Sure, music is a tool to convince the audience of feeling a certain way in any given scene. But it is just that. If you’re telling me you require an endless soundtrack/music as an instruction on a sure-fire way to feel in any moment, then… what does that say about that particular person as a spectator? Especially when consuming a show that requires active spectatorship, for one to be involved and invested in what is on-screen. The soundtrack should complement the atmosphere and emotions, not single-handedly create them.

 

Many Buttons Pressed

It’s just such a conceited, and thoughtless review. I can imagine Kotaku’s editor-in-chief, saying “Hey, you! Get out a review of Aku no Hana, and promptu!”

“Yeah, sure… no problem. Let me just watch it whilst I’m rifling through the most debauched genres of Hentai. It’s going to be shit anyway…”

Thus, we are left with… something or other that barely hints at anyone having watched the show to begin with. And, it’s not as though I’m personally attacking Richard Eisenbeis, that’s not true at all. Yet, I feel cheated knowing how many great writers and anime analysts there are out there, who barely have an audience at all; yet he is able to put out that to a viewership no doubt in the hundreds of thousands. It doesn’t feel…right. It’s a misjustice to the medium, and to all of the content creators who put such spirit, and such individual personality into what they create. There’s no passion there. All I sensed was a deadline… and apathy in having to write it in the first place.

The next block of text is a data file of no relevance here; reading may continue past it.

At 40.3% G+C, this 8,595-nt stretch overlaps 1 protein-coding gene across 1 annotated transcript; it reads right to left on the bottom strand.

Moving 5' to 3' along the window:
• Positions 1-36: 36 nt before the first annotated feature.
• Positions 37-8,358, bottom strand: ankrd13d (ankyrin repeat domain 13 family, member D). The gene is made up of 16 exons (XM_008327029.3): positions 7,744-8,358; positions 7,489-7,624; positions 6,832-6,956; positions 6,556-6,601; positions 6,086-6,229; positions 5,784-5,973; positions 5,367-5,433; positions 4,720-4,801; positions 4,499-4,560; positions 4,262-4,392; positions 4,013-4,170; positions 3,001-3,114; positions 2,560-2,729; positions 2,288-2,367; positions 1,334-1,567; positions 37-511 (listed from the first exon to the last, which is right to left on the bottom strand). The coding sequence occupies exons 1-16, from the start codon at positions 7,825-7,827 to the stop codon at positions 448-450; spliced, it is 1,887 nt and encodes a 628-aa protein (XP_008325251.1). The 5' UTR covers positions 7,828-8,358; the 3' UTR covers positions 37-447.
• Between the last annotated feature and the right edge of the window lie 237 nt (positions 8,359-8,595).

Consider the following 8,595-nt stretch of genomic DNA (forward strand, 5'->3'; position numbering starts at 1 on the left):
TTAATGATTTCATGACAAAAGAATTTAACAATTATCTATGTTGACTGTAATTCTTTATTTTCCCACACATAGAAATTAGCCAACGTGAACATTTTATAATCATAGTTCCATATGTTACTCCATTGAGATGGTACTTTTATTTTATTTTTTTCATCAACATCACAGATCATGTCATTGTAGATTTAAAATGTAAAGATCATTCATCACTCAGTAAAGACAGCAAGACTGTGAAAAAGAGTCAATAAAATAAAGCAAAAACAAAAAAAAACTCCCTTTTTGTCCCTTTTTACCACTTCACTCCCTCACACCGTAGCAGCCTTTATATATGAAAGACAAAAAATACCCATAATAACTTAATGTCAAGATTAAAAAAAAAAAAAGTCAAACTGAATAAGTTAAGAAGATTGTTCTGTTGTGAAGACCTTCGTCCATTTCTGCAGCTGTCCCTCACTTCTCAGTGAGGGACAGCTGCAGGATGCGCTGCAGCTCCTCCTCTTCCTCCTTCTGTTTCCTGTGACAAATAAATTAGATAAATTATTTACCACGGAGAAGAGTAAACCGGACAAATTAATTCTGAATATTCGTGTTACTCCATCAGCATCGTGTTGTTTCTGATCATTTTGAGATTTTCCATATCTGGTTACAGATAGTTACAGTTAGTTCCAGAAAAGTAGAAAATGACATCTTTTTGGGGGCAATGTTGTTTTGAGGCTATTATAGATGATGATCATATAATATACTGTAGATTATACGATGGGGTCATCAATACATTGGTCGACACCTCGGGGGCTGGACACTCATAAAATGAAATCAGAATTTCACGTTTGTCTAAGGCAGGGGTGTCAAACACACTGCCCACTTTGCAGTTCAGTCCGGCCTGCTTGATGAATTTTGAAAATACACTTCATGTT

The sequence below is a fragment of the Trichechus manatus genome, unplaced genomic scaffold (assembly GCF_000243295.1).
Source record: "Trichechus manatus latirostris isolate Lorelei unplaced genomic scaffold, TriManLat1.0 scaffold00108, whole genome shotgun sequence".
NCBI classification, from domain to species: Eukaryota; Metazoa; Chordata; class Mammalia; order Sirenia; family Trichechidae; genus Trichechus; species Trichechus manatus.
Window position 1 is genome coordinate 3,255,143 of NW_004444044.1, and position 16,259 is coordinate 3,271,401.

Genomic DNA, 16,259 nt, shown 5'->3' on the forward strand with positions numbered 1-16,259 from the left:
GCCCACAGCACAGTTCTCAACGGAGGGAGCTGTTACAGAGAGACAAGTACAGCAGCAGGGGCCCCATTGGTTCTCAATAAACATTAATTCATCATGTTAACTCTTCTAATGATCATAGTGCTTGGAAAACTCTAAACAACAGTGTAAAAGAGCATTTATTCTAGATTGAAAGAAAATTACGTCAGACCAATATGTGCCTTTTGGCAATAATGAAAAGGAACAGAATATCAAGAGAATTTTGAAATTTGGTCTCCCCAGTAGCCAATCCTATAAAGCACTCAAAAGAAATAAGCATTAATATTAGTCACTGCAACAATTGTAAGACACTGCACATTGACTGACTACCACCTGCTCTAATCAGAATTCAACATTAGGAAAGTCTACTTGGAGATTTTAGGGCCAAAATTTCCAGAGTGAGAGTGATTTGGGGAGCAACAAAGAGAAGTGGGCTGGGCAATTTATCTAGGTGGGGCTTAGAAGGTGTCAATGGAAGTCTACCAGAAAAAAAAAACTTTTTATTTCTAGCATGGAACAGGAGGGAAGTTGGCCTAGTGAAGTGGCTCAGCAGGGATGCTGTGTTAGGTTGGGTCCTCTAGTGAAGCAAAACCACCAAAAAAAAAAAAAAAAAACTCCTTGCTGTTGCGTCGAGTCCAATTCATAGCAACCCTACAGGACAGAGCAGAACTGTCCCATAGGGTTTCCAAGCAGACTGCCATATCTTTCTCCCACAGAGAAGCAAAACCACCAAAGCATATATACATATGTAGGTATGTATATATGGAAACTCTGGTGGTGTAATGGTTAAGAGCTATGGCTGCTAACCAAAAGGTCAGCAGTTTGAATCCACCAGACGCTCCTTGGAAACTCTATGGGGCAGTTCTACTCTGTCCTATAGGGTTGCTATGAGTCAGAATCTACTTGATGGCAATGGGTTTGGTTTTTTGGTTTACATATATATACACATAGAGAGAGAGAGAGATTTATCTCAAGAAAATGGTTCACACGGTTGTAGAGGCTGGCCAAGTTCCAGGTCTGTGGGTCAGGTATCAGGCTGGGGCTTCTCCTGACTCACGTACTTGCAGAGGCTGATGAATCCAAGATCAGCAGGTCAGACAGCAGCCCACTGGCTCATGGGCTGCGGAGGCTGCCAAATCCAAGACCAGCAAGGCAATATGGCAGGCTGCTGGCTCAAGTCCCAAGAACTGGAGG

Anyway… enough of that. There will be another piece on Aku no Hana coming shortly!

 

What do you peeps think?

And, as always, thanks for reading!

-Chris

 

(p.s. If Richard Eisenbeis happens upon this, it is in no way a personal judgement. Just a judgement on your personal review/opinion of Aku no Hana.)